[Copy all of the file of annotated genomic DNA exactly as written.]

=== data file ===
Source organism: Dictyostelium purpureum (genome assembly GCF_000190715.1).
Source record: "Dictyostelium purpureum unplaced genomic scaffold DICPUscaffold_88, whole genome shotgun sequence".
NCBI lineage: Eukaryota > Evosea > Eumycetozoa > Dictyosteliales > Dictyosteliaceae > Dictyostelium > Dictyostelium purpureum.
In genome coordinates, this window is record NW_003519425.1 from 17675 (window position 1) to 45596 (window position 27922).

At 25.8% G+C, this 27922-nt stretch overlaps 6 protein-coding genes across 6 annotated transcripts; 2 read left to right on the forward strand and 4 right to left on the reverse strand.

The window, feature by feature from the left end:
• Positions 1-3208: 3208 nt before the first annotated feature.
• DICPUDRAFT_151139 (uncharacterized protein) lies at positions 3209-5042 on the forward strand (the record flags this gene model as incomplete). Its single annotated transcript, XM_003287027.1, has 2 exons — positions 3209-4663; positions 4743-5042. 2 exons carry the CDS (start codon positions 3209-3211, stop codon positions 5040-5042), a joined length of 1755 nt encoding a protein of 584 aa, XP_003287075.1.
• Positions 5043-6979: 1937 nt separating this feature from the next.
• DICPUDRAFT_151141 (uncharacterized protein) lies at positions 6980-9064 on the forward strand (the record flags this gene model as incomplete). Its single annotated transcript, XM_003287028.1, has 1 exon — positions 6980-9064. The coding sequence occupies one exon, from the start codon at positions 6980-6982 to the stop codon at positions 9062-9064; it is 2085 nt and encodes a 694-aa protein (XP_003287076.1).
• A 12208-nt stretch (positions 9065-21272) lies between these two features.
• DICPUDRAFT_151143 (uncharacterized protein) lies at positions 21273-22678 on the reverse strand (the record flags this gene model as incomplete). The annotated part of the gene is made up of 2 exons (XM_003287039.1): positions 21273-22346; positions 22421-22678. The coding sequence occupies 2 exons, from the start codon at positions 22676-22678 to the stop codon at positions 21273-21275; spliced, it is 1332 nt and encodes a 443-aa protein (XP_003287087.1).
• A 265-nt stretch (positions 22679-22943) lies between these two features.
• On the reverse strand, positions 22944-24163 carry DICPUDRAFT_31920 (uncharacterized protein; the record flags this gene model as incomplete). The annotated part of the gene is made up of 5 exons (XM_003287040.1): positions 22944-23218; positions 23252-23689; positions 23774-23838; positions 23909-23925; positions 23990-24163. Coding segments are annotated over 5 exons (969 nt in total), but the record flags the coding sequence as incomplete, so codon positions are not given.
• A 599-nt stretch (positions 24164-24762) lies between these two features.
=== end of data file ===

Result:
Source organism: Dictyostelium purpureum (genome assembly GCF_000190715.1).
Source record: "Dictyostelium purpureum unplaced genomic scaffold DICPUscaffold_88, whole genome shotgun sequence".
NCBI lineage: Eukaryota > Evosea > Eumycetozoa > Dictyosteliales > Dictyosteliaceae > Dictyostelium > Dictyostelium purpureum.
In genome coordinates, this window is record NW_003519425.1 from 17675 (window position 1) to 45596 (window position 27922).

At 25.8% G+C, this 27922-nt stretch overlaps 6 protein-coding genes across 6 annotated transcripts; 2 read left to right on the forward strand and 4 right to left on the reverse strand.

The window, feature by feature from the left end:
• Positions 1-3208: 3208 nt before the first annotated feature.
• DICPUDRAFT_151139 (uncharacterized protein) lies at positions 3209-5042 on the forward strand (the record flags this gene model as incomplete). Its single annotated transcript, XM_003287027.1, has 2 exons — positions 3209-4663; positions 4743-5042. 2 exons carry the CDS (start codon positions 3209-3211, stop codon positions 5040-5042), a joined length of 1755 nt encoding a protein of 584 aa, XP_003287075.1.
• Positions 5043-6979: 1937 nt separating this feature from the next.
• DICPUDRAFT_151141 (uncharacterized protein) lies at positions 6980-9064 on the forward strand (the record flags this gene model as incomplete). Its single annotated transcript, XM_003287028.1, has 1 exon — positions 6980-9064. The coding sequence occupies one exon, from the start codon at positions 6980-6982 to the stop codon at positions 9062-9064; it is 2085 nt and encodes a 694-aa protein (XP_003287076.1).
• A 12208-nt stretch (positions 9065-21272) lies between these two features.
• DICPUDRAFT_151143 (uncharacterized protein) lies at positions 21273-22678 on the reverse strand (the record flags this gene model as incomplete). The annotated part of the gene is made up of 2 exons (XM_003287039.1): positions 21273-22346; positions 22421-22678. The coding sequence occupies 2 exons, from the start codon at positions 22676-22678 to the stop codon at positions 21273-21275; spliced, it is 1332 nt and encodes a 443-aa protein (XP_003287087.1).
• A 265-nt stretch (positions 22679-22943) lies between these two features.
• On the reverse strand, positions 22944-24163 carry DICPUDRAFT_31920 (uncharacterized protein; the record flags this gene model as incomplete). The annotated part of the gene is made up of 5 exons (XM_003287040.1): positions 22944-23218; positions 23252-23689; positions 23774-23838; positions 23909-23925; positions 23990-24163. Coding segments are annotated over 5 exons (969 nt in total), but the record flags the coding sequence as incomplete, so codon positions are not given.
• A 599-nt stretch (positions 24164-24762) lies between these two features.